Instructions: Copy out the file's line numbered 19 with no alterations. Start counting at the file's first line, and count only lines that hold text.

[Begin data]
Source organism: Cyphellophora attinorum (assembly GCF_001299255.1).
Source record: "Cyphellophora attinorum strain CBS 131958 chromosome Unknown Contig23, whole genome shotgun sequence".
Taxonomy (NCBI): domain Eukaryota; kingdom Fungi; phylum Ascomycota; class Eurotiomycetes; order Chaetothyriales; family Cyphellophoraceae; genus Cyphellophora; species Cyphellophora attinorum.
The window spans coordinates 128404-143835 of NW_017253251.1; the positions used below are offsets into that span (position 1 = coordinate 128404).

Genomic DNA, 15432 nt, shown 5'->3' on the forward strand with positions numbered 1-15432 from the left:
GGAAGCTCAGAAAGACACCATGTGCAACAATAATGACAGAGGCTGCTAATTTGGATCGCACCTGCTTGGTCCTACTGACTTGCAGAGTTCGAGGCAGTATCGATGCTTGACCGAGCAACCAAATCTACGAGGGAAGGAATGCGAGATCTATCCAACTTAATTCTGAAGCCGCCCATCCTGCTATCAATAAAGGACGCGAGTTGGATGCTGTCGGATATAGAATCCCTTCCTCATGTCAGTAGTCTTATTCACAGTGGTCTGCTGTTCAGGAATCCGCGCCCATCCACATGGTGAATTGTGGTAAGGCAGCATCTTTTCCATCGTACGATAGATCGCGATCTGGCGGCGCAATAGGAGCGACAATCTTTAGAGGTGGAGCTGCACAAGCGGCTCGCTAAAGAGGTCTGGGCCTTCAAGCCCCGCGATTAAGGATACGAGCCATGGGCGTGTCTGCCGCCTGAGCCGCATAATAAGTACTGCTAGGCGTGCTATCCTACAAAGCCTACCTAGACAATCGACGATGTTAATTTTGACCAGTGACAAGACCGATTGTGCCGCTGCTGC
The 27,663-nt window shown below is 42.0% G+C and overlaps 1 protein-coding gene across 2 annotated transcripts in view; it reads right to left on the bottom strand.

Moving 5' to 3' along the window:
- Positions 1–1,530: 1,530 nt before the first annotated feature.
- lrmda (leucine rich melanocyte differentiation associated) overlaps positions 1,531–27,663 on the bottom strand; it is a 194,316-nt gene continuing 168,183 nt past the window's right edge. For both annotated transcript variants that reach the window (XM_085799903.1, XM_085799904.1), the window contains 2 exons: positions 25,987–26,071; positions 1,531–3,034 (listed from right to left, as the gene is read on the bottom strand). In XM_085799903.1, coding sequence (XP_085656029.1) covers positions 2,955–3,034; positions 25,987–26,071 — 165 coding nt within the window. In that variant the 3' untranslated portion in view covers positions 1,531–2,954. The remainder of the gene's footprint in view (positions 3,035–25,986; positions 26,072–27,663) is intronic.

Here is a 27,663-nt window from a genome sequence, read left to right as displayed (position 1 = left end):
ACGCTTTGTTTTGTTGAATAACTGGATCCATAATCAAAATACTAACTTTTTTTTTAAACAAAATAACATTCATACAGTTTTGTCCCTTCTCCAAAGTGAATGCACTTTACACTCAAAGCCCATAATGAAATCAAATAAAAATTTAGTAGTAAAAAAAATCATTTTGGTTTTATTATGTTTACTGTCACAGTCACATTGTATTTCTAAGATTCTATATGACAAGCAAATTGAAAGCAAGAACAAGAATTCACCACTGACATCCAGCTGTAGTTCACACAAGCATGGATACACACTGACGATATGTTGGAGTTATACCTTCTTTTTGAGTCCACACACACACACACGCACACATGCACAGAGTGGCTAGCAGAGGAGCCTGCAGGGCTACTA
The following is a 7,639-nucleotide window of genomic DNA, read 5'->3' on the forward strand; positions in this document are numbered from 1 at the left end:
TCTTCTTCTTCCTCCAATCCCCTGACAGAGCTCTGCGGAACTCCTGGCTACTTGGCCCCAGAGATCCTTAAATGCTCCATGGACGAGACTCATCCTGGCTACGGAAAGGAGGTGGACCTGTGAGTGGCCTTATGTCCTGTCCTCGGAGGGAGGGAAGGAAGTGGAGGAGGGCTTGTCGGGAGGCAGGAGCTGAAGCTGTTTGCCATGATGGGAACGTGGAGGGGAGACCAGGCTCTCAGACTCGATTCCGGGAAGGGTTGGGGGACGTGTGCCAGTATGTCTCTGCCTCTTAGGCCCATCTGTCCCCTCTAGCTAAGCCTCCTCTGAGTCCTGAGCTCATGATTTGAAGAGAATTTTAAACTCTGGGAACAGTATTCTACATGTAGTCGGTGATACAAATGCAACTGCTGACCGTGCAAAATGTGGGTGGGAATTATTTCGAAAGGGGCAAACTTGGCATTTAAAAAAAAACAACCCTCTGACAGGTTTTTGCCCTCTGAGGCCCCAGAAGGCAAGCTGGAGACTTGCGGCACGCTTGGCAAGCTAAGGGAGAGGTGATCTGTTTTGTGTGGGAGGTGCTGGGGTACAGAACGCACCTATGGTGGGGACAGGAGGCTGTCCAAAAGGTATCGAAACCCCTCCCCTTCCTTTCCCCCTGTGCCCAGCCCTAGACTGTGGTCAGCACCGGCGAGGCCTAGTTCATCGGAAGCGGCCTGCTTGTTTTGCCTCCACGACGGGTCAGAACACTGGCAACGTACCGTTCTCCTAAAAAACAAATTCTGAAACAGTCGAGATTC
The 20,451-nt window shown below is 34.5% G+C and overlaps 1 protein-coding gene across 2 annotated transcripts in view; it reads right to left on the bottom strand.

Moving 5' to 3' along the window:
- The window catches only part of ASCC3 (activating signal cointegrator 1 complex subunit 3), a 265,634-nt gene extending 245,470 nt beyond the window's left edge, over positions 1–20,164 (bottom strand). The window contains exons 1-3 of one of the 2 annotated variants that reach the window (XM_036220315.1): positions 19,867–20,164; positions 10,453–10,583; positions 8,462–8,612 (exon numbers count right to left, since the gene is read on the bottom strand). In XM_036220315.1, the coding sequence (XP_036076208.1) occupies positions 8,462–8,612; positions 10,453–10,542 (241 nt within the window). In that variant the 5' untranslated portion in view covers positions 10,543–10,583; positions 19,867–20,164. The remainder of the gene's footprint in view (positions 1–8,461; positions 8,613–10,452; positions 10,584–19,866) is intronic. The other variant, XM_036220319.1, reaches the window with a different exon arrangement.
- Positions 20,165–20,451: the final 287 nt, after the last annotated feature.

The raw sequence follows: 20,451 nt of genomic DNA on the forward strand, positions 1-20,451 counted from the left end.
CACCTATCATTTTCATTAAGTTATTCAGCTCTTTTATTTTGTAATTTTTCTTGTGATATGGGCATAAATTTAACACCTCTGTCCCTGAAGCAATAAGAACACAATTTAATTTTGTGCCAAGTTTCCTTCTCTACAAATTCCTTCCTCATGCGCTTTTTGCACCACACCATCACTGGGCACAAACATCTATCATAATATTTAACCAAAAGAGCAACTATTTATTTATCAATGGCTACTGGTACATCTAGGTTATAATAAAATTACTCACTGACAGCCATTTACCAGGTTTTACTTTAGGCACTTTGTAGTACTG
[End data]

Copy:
The raw sequence follows: 20,451 nt of genomic DNA on the forward strand, positions 1-20,451 counted from the left end.